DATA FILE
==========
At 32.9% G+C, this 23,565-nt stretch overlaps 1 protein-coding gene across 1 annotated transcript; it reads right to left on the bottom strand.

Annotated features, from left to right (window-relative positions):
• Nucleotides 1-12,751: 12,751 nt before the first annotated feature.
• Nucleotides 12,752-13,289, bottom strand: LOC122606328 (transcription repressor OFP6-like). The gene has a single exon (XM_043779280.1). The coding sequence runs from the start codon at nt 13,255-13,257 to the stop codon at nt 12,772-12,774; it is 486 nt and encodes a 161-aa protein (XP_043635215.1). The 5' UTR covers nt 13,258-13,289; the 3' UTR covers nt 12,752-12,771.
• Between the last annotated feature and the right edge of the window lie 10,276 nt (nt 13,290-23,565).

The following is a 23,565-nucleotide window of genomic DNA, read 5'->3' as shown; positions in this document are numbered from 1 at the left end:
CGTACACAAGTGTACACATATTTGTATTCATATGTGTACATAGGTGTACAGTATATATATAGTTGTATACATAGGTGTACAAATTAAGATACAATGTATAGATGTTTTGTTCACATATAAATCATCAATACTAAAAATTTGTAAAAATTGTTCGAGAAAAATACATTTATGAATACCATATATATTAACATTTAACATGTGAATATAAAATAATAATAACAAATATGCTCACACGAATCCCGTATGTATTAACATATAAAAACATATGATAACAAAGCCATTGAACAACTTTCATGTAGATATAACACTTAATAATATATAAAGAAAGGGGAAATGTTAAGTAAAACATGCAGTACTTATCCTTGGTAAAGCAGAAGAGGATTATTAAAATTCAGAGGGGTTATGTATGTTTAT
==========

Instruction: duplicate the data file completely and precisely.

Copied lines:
At 32.9% G+C, this 23,565-nt stretch overlaps 1 protein-coding gene across 1 annotated transcript; it reads right to left on the bottom strand.

Annotated features, from left to right (window-relative positions):
• Nucleotides 1-12,751: 12,751 nt before the first annotated feature.
• Nucleotides 12,752-13,289, bottom strand: LOC122606328 (transcription repressor OFP6-like). The gene has a single exon (XM_043779280.1). The coding sequence runs from the start codon at nt 13,255-13,257 to the stop codon at nt 12,772-12,774; it is 486 nt and encodes a 161-aa protein (XP_043635215.1). The 5' UTR covers nt 13,258-13,289; the 3' UTR covers nt 12,752-12,771.
• Between the last annotated feature and the right edge of the window lie 10,276 nt (nt 13,290-23,565).

The following is a 23,565-nucleotide window of genomic DNA, read 5'->3' as shown; positions in this document are numbered from 1 at the left end:
CGTACACAAGTGTACACATATTTGTATTCATATGTGTACATAGGTGTACAGTATATATATAGTTGTATACATAGGTGTACAAATTAAGATACAATGTATAGATGTTTTGTTCACATATAAATCATCAATACTAAAAATTTGTAAAAATTGTTCGAGAAAAATACATTTATGAATACCATATATATTAACATTTAACATGTGAATATAAAATAATAATAACAAATATGCTCACACGAATCCCGTATGTATTAACATATAAAAACATATGATAACAAAGCCATTGAACAACTTTCATGTAGATATAACACTTAATAATATATAAAGAAAGGGGAAATGTTAAGTAAAACATGCAGTACTTATCCTTGGTAAAGCAGAAGAGGATTATTAAAATTCAGAGGGGTTATGTATGTTTAT